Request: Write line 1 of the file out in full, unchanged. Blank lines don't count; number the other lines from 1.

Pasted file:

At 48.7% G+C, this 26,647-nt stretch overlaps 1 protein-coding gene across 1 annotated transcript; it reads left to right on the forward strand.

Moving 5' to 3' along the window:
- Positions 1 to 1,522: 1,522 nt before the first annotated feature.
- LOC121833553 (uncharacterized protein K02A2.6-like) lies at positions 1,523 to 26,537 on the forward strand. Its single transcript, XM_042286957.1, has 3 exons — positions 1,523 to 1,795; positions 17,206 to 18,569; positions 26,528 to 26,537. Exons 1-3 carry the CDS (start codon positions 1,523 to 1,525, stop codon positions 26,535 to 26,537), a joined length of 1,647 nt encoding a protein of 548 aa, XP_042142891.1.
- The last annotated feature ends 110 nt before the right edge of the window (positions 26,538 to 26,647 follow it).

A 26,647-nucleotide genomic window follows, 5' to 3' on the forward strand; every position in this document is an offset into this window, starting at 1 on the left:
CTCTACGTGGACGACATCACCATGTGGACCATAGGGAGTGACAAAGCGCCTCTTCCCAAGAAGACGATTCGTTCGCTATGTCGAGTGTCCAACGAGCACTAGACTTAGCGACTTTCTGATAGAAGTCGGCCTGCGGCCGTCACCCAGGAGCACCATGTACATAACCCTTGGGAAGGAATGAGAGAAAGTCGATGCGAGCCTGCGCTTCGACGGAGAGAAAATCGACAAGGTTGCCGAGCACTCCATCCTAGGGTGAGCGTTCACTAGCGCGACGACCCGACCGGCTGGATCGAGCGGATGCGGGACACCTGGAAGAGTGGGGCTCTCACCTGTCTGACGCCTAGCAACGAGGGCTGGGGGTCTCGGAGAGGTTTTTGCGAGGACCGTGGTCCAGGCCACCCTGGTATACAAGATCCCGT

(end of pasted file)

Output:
At 48.7% G+C, this 26,647-nt stretch overlaps 1 protein-coding gene across 1 annotated transcript; it reads left to right on the forward strand.